Families in front of the pro-PKK terrorist organization Peoples’ Democratic Party (HDP) headquarters in southeastern Turkey protesting the abduction of their children at the hands of PKK terrorists criticized a main opposition Republican People’s Party (CHP) lawmaker for failing to keep his promise to visit them.
The families, who have been protesting for the past 669 days, criticized CHP Ankara Deputy Ali Haydar Hakverdi on Thursday as he attempted to sneak out the back door of a hotel he was visiting, Ihlas News Agency (IHA) reported Friday.
After the initial confrontation with the lawmaker, the families said Hakverdi told them that he would come back to visit and listen to them on Friday and he gave them his word of honor. He asked Celil Begdaş, one of the protesting fathers, for his phone number and told him that he would give him a call.
However, the lawmaker failed to show up on Friday, to the dismay of the families.
“He told us that he would resign if he does not show up at our protests,” Begdaş said, adding that they expect him to immediately resign.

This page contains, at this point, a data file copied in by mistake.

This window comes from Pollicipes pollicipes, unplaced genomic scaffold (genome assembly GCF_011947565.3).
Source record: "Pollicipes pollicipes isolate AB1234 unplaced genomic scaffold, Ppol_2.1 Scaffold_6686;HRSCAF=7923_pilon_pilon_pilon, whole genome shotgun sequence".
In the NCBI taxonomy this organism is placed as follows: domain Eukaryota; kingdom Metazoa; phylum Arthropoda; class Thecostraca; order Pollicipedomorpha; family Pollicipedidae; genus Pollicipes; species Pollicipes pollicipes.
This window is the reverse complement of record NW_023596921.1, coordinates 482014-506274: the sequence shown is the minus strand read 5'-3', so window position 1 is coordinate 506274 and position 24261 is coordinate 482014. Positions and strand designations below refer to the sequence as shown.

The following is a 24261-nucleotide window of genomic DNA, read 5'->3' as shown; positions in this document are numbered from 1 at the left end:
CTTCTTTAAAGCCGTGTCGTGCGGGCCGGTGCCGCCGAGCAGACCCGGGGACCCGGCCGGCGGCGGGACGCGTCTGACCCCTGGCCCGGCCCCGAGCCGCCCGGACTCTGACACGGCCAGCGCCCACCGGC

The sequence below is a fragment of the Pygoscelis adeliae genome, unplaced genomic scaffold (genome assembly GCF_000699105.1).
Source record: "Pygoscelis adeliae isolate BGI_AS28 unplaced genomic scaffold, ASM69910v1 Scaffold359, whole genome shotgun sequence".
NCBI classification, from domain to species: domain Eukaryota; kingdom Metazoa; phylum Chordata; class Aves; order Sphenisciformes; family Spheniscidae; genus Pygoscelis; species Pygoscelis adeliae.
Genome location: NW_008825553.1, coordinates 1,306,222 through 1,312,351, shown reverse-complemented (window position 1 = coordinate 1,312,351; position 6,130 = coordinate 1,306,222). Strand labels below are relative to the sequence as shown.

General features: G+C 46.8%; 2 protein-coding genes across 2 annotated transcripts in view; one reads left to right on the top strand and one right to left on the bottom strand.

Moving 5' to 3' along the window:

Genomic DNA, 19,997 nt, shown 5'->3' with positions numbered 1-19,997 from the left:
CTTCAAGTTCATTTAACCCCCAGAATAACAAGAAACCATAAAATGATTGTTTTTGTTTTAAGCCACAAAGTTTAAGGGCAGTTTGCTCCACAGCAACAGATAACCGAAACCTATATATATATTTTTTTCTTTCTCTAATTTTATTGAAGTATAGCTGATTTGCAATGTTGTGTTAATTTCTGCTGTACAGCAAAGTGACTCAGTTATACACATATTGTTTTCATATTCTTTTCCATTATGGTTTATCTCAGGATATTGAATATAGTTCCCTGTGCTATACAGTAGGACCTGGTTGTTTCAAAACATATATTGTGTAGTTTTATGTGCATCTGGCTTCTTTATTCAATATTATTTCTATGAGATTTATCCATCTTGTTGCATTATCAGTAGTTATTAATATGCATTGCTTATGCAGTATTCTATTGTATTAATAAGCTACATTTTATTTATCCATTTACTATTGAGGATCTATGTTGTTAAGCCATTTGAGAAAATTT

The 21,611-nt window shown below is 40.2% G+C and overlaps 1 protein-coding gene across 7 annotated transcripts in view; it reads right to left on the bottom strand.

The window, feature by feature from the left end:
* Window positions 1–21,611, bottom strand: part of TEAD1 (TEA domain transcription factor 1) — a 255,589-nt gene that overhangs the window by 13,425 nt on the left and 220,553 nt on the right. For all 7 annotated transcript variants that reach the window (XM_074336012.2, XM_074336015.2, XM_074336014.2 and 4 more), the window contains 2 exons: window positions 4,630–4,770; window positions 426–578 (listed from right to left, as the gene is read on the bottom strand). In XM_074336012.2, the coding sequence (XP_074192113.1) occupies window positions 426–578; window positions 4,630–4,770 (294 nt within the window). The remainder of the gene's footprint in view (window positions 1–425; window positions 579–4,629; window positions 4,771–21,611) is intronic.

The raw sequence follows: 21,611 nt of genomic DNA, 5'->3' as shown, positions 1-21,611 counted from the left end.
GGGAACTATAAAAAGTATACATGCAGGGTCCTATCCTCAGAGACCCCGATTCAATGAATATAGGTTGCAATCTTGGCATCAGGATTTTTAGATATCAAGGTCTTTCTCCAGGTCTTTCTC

He continued by noting that the lawmaker told them that he was coming in the morning but then said he’s not coming. He then called again and told them that CHP co-chairs would come to visit them, but nobody came.
“So it seems the HDP instructed them not to come,” he said.
Another father, Süleyman Aydın, claimed that the CHP lawmaker could not gain permission from the HDP.
Begdaş claims that his 17-year-old son Yusuf was taken into the PKK through the assistance of the HDP.
The protests started in September 2019 with the cry of a mother, Hacire Akar, who launched a sit-in protest on the steps of the HDP's headquarters for her 21-year-old son. Unlike many of the other mothers' situations, it took only three days for Akar to be reunited with her son and complete her mission.
Since that day, the number of families who want to learn about the fate of their children has gradually increased and some of them have reunited with their children who surrendered to Turkish security forces.
The protesting parents claim the party is responsible for kidnapping or tricking their children to join the terrorist group. The HDP, long facing public reaction and judicial probes over its ties to the PKK, is under pressure from this growing civilian protest movement. Various groups from around Turkey have supported the Kurdish mothers in their cause, with many paying visits to show their support.
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